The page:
Tag Archives: Parenting

daddy’s girl

me & apu“You know you have a dead bug on your desk, right?”
“Yup.”
“Okay, just checking.”

This is somewhat typical of my conversations with my son. The young man. The high school graduate. The one about to quest onward into the rest of his life. The boy with a geographically challenged father-son relationship. The one with a wide, wide, tender heart, trying to come to terms with the world, on his own terms.

Perhaps we are all doing that.

Yet another Father’s Day has come, this one in conjunction with summer solstice. It is somehow fitting that the sun, a symbolically male energy, would be paired with the day celebrating what could essentially be viewed as a man’s accomplishment of siring offspring.

Popping out children into the world isn’t hard. Don’t kid yourself, though – good parenting is, although our individual views of what that entails varies wildly depending upon cultural, socio-economic and philosophical adherences. It’s fascinating, really.

Unwittingly, we pass along to our children the best and worst parts of ourselves; they are formed by both, the cycle perpetuates itself.

The best we can do – at least the best that I can do – is to attempt to be as unobtrusive an influence as possible so that he can, within the safety net of the family home, find his own way.

There are many things I wish.
I wish I would have taught him to be closer to the earth, and more in tune with the natural world.
The unnatural one, too. The one that sits in your belly and helps steer your way.

It’s hard to teach that without sounding woo-woo. Woo-woo was a bad word in our household when our family was still intact, probably mostly because I engaged with it.

Me, with my crystals and my incense burning, trying to find a healing way as much for myself as for others. To them I was just weird, not wyrd, if you know what I mean.

This mirrored much of the dynamic of my childhood. My mother was the one who was the skeptic while my father remained noncommittal.

apu

No opinion was better than a verbal debate with my mother, yet we both read Ouspensky, Rampa, Crowley and Castaneda. He still offered little in the way of commentary, but I felt a sort of silent solidarity with my father.

I’m pretty sure my father was never really shown how to be a father, by way of a proper example, and his early life experiences shaped him (or misshaped him).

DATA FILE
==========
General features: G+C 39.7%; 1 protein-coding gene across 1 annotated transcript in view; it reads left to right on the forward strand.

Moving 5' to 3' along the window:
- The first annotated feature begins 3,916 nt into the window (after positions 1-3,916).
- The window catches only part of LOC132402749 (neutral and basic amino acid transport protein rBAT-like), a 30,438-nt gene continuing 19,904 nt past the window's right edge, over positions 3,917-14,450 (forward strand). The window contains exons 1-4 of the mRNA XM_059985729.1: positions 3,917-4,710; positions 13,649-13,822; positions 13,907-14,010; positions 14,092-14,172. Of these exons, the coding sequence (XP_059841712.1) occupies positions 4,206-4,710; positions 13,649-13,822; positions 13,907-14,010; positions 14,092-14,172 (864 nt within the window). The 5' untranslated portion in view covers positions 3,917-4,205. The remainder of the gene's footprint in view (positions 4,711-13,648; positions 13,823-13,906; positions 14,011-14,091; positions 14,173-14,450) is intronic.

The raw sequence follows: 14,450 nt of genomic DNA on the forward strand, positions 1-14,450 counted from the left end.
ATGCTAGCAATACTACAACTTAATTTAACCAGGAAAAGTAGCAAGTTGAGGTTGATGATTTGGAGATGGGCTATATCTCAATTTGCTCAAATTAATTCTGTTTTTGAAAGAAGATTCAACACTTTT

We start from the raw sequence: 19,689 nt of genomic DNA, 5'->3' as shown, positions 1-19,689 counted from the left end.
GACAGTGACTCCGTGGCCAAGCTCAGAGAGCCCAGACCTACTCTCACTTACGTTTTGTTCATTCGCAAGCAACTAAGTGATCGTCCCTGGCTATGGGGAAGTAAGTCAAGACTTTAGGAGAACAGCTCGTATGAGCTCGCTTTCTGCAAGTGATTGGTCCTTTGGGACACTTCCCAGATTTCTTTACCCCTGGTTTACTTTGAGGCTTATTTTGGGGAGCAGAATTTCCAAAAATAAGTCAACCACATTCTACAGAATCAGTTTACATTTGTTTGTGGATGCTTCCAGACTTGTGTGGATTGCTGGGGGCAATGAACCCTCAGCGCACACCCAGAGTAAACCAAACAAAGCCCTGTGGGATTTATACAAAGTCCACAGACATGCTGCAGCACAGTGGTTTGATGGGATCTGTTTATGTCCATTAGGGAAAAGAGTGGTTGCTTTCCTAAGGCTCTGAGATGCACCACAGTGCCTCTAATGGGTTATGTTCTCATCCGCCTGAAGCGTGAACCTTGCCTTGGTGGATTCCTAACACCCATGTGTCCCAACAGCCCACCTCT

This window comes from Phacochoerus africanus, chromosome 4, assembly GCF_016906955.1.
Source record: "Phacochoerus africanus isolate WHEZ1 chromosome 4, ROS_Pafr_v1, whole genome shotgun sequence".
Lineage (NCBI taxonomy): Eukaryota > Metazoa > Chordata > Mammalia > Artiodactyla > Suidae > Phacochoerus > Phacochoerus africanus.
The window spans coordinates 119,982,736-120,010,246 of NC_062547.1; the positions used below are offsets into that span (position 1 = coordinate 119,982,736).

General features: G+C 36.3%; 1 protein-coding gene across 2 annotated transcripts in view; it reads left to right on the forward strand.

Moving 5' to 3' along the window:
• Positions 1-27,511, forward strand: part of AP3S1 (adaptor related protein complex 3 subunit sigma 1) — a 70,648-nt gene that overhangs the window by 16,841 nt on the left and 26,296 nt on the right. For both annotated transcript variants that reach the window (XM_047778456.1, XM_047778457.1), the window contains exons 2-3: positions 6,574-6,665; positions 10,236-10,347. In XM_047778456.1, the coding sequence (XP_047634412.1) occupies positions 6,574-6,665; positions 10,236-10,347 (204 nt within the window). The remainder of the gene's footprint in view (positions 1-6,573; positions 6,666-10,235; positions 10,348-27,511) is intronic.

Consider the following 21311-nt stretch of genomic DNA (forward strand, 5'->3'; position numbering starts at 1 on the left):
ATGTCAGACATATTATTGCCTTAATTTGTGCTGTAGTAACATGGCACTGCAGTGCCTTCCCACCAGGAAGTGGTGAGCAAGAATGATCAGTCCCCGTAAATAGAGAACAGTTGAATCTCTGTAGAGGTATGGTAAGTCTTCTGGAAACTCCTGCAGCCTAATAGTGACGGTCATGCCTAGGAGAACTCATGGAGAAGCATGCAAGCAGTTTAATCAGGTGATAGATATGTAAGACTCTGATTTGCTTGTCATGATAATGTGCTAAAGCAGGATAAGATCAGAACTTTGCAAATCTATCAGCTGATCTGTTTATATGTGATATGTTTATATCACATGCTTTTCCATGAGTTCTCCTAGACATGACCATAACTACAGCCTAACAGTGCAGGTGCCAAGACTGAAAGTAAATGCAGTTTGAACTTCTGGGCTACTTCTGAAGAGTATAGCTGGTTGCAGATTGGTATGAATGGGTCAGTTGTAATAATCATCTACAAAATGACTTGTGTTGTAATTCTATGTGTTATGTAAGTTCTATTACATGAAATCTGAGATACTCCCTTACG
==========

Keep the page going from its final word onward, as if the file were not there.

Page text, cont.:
The gift my father brought to me, in the end, was that of redemption. I can’t explain what I mean by that without dragging the whole of my family dirty laundry out into the open. Suffice it to say that I believe that my father’s actions, throughout most of my life unto his passing, were a quiet attempt at redemption. I have no doubt that he suffered. Guilt erodes us from the inside.

His passing, when I was 27, punched a hole into our enmeshed little lives. It changed the dynamic and created a vortex for me to exit through. And I did. It was long overdue. I was, however, so very unprepared for what that exit entailed. It has been a long journey. I am still journeying.

Perhaps we all are.

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going mental…

Seems it’s that time of year, when things have been a bit too dark, for a bit too long. I read an incredible blog post today from Tam which spoke to that. We spend too much time and effort sweeping this stuff under the happy carpet, and it’s taken a very long time for those of us who spend our lives straddling that divide between lightness and darkness to feel less marginalized.

My son had been doing poorly in school for quite some time, and no amount of offering my assistance was helpful – in fact, on the day that I was supposed to be laid off from my job, his school had called me in for an emergency meeting with the vice-principal (thus delaying the inevitable by one whole day). My son was facing a temporary suspension with the ultimatum that in order to stay at the school there would have to be no more unexcused absences nor nonproductive attendance.

For some time now, I suspected that there were other issues at play, but each time I suggested he speak to a psychologist he shrugged and said he didn’t need one, and more recently that it would simply feel like an additional burden to attend to. I suppose this bleak turn of events finally convinced him to make an appointment so I dialled our EAP service provider’s hotline and he asked to meet with a counsellor (his first appointment didn’t actually happen until early December).

He is on the last few sessions and my extended healthcare has run out. The counsellor called me yesterday; we played phone tag a few times and finally ended up speaking today, chatting a bit about what is going on and what some of his concerns were. She said that he is depressed, mildly now, but it was more severe when he first started going.

I had issues with melancholy in my teens too, and well into my adulthood. In my twenties we had at some point determined that I had Seasonal Affective Disorder (which was helped immediately -and amazingly- with light therapy). I had what I semi-jokingly coin my big meltdown in my late thirties (which at the time was termed “Major Depression”) and I still occasionally have struggles with regulating my mood, though my coping mechanisms have improved immensely over the years because I’ve spent so much time on “self-help”, adjunctly assisted by occasional therapy.

One of my son’s issues at the moment is anxiety over our not having enough financial resources… for food… for a roof over our heads… etc. … as a result of my unemployment. Yeah, it kind of sucks to be unemployed, and yes, it definitely affects the ease with which we can carry on with our daily lives, but we haven’t come to the point of having to be concerned about losing our place to live (even though it is crazy expensive on our current budget).